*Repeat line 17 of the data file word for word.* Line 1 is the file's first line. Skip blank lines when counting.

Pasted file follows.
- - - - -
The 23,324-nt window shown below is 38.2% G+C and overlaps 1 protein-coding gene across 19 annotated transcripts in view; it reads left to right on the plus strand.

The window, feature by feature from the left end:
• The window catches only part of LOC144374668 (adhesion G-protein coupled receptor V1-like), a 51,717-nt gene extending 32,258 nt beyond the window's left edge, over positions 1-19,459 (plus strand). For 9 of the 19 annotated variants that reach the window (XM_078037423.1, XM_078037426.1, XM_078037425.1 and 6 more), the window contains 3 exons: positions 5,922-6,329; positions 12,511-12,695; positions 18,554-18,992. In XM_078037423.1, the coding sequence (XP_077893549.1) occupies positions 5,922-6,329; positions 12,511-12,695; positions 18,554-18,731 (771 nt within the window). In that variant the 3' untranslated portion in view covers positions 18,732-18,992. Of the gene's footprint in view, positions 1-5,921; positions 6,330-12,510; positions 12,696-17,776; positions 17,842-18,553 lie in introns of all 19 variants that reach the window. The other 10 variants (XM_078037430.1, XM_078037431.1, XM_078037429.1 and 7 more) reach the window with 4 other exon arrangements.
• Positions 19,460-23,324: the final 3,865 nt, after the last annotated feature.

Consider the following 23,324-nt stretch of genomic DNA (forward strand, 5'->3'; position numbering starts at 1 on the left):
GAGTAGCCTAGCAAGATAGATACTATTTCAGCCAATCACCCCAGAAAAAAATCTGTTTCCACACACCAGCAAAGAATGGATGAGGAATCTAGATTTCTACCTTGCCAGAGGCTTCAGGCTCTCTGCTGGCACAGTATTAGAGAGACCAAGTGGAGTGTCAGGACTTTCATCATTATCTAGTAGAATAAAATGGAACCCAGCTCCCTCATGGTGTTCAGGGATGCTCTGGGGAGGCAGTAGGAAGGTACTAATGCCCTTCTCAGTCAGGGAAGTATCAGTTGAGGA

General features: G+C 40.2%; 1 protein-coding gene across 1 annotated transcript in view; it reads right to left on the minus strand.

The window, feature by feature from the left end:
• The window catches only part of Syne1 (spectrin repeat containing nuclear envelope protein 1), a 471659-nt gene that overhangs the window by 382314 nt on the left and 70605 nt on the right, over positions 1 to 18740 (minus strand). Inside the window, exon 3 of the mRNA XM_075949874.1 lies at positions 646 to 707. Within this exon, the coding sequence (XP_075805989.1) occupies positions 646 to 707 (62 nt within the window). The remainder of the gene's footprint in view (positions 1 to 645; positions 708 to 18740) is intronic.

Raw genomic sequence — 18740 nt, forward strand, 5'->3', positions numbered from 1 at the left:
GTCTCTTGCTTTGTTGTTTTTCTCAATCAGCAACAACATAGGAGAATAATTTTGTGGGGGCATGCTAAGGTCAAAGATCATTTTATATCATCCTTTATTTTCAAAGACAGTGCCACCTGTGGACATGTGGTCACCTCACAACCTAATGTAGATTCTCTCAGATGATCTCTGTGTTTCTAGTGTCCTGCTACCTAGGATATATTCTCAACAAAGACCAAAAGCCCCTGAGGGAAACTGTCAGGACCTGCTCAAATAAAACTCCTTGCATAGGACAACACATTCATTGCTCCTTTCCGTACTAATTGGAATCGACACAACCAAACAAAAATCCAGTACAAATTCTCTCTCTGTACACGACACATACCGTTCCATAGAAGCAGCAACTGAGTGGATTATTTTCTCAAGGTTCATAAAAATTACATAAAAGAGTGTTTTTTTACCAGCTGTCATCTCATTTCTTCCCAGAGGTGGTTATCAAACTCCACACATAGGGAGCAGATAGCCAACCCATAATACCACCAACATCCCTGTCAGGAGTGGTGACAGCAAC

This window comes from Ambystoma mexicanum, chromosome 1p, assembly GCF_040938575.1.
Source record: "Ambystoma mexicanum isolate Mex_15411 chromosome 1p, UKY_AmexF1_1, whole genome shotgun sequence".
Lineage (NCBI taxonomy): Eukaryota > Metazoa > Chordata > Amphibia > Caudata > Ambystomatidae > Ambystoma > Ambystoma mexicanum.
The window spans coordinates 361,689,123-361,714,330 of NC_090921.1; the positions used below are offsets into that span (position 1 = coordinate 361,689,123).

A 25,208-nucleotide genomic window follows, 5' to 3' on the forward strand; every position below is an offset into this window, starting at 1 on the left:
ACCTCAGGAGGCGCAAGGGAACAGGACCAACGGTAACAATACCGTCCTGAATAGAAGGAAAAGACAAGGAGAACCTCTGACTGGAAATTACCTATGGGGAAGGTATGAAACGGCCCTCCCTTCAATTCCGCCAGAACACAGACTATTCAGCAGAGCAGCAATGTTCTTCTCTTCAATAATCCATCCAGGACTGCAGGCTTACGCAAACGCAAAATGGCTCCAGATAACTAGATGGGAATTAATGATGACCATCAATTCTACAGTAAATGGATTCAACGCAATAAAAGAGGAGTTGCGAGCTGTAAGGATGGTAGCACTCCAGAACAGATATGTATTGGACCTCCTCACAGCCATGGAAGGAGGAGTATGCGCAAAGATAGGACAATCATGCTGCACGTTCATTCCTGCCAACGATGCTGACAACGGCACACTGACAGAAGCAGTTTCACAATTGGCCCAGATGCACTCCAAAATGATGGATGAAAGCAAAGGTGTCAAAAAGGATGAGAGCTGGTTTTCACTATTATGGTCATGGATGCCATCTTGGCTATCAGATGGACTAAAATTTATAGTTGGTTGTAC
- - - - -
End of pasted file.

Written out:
ACCTCAGGAGGCGCAAGGGAACAGGACCAACGGTAACAATACCGTCCTGAATAGAAGGAAAAGACAAGGAGAACCTCTGACTGGAAATTACCTATGGGGAAGGTATGAAACGGCCCTCCCTTCAATTCCGCCAGAACACAGACTATTCAGCAGAGCAGCAATGTTCTTCTCTTCAATAATCCATCCAGGACTGCAGGCTTACGCAAACGCAAAATGGCTCCAGATAACTAGATGGGAATTAATGATGACCATCAATTCTACAGTAAATGGATTCAACGCAATAAAAGAGGAGTTGCGAGCTGTAAGGATGGTAGCACTCCAGAACAGATATGTATTGGACCTCCTCACAGCCATGGAAGGAGGAGTATGCGCAAAGATAGGACAATCATGCTGCACGTTCATTCCTGCCAACGATGCTGACAACGGCACACTGACAGAAGCAGTTTCACAATTGGCCCAGATGCACTCCAAAATGATGGATGAAAGCAAAGGTGTCAAAAAGGATGAGAGCTGGTTTTCACTATTATGGTCATGGATGCCATCTTGGCTATCAGATGGACTAAAATTTATAGTTGGTTGTAC